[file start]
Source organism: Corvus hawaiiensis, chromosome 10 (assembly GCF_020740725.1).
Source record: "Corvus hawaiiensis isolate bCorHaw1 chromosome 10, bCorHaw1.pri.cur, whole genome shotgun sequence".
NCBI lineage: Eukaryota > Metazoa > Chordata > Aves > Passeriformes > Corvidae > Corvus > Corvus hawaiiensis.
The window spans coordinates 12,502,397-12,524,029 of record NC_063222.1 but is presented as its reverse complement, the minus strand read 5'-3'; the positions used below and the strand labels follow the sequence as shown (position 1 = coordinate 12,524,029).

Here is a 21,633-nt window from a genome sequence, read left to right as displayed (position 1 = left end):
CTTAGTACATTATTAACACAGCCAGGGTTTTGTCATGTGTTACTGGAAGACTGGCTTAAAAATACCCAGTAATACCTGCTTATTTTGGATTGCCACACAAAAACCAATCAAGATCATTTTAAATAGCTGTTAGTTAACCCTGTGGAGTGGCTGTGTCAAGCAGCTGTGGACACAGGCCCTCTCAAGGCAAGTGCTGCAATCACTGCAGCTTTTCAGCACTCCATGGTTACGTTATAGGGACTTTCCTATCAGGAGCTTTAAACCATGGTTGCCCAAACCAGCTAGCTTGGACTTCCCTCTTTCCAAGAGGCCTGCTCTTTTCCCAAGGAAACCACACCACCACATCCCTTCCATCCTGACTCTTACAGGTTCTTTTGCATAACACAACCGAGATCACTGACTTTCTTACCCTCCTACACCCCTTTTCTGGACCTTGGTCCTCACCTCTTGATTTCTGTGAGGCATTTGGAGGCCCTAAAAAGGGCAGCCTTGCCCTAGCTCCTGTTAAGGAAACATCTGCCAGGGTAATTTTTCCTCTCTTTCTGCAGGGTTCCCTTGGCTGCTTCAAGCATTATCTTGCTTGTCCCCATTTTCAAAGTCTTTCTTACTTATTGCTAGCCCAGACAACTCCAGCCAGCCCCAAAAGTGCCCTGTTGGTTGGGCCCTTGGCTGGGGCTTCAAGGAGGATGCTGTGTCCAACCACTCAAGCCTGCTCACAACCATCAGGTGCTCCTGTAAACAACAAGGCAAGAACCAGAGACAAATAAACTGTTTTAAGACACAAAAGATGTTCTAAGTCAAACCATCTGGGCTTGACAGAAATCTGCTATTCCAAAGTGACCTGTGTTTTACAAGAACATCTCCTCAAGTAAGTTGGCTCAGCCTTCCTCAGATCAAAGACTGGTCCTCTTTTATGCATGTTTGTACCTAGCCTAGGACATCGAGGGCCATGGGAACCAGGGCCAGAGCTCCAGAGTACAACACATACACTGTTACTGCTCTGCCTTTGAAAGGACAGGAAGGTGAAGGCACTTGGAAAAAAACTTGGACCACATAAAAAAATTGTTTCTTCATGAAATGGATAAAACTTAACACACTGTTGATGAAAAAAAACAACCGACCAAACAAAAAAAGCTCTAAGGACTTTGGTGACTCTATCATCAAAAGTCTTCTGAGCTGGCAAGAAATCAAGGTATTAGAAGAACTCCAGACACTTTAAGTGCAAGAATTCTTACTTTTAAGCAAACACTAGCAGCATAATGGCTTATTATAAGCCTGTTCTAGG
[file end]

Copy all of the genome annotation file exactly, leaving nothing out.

Source organism: Corvus hawaiiensis, chromosome 10 (assembly GCF_020740725.1).
Source record: "Corvus hawaiiensis isolate bCorHaw1 chromosome 10, bCorHaw1.pri.cur, whole genome shotgun sequence".
NCBI lineage: Eukaryota > Metazoa > Chordata > Aves > Passeriformes > Corvidae > Corvus > Corvus hawaiiensis.
The window spans coordinates 12,502,397-12,524,029 of record NC_063222.1 but is presented as its reverse complement, the minus strand read 5'-3'; the positions used below and the strand labels follow the sequence as shown (position 1 = coordinate 12,524,029).

Here is a 21,633-nt window from a genome sequence, read left to right as displayed (position 1 = left end):
CTTAGTACATTATTAACACAGCCAGGGTTTTGTCATGTGTTACTGGAAGACTGGCTTAAAAATACCCAGTAATACCTGCTTATTTTGGATTGCCACACAAAAACCAATCAAGATCATTTTAAATAGCTGTTAGTTAACCCTGTGGAGTGGCTGTGTCAAGCAGCTGTGGACACAGGCCCTCTCAAGGCAAGTGCTGCAATCACTGCAGCTTTTCAGCACTCCATGGTTACGTTATAGGGACTTTCCTATCAGGAGCTTTAAACCATGGTTGCCCAAACCAGCTAGCTTGGACTTCCCTCTTTCCAAGAGGCCTGCTCTTTTCCCAAGGAAACCACACCACCACATCCCTTCCATCCTGACTCTTACAGGTTCTTTTGCATAACACAACCGAGATCACTGACTTTCTTACCCTCCTACACCCCTTTTCTGGACCTTGGTCCTCACCTCTTGATTTCTGTGAGGCATTTGGAGGCCCTAAAAAGGGCAGCCTTGCCCTAGCTCCTGTTAAGGAAACATCTGCCAGGGTAATTTTTCCTCTCTTTCTGCAGGGTTCCCTTGGCTGCTTCAAGCATTATCTTGCTTGTCCCCATTTTCAAAGTCTTTCTTACTTATTGCTAGCCCAGACAACTCCAGCCAGCCCCAAAAGTGCCCTGTTGGTTGGGCCCTTGGCTGGGGCTTCAAGGAGGATGCTGTGTCCAACCACTCAAGCCTGCTCACAACCATCAGGTGCTCCTGTAAACAACAAGGCAAGAACCAGAGACAAATAAACTGTTTTAAGACACAAAAGATGTTCTAAGTCAAACCATCTGGGCTTGACAGAAATCTGCTATTCCAAAGTGACCTGTGTTTTACAAGAACATCTCCTCAAGTAAGTTGGCTCAGCCTTCCTCAGATCAAAGACTGGTCCTCTTTTATGCATGTTTGTACCTAGCCTAGGACATCGAGGGCCATGGGAACCAGGGCCAGAGCTCCAGAGTACAACACATACACTGTTACTGCTCTGCCTTTGAAAGGACAGGAAGGTGAAGGCACTTGGAAAAAAACTTGGACCACATAAAAAAATTGTTTCTTCATGAAATGGATAAAACTTAACACACTGTTGATGAAAAAAAACAACCGACCAAACAAAAAAAGCTCTAAGGACTTTGGTGACTCTATCATCAAAAGTCTTCTGAGCTGGCAAGAAATCAAGGTATTAGAAGAACTCCAGACACTTTAAGTGCAAGAATTCTTACTTTTAAGCAAACACTAGCAGCATAATGGCTTATTATAAGCCTGTTCTAGG